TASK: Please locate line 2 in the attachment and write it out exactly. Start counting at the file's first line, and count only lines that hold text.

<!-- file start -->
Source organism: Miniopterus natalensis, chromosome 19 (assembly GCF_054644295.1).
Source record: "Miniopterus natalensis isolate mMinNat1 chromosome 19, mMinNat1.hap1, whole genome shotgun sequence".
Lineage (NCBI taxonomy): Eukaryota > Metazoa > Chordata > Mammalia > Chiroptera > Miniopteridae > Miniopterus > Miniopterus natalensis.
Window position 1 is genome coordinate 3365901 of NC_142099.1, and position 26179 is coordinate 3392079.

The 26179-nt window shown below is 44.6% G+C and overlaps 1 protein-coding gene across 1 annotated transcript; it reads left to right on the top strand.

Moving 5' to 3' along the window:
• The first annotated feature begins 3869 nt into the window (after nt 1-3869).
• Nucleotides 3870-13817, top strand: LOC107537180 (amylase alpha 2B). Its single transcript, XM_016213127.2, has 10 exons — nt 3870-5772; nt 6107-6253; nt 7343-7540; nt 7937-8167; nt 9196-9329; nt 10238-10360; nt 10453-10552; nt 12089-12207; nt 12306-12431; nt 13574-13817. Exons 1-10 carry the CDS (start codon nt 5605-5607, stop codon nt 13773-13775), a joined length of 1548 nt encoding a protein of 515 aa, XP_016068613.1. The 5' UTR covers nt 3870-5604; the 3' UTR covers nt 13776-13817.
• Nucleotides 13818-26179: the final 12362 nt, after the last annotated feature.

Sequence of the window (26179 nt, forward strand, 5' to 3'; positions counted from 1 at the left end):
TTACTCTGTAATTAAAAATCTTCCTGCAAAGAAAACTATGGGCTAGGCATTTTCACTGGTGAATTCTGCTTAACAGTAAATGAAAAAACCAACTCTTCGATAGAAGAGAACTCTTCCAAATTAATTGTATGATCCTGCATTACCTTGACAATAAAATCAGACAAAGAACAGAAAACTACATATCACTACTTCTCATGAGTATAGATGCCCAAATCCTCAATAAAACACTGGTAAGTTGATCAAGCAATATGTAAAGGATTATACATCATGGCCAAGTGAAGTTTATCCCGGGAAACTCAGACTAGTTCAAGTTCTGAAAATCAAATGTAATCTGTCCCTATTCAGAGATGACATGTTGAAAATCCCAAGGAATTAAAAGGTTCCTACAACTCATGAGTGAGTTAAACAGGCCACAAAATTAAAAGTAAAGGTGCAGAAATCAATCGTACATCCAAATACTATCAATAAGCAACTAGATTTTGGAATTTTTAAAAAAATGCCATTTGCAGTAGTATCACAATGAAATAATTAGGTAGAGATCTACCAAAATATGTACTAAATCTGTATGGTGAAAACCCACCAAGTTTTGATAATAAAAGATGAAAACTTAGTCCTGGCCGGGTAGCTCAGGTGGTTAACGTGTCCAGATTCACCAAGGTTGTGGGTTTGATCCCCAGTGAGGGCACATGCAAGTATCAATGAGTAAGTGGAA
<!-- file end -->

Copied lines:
Source record: "Miniopterus natalensis isolate mMinNat1 chromosome 19, mMinNat1.hap1, whole genome shotgun sequence".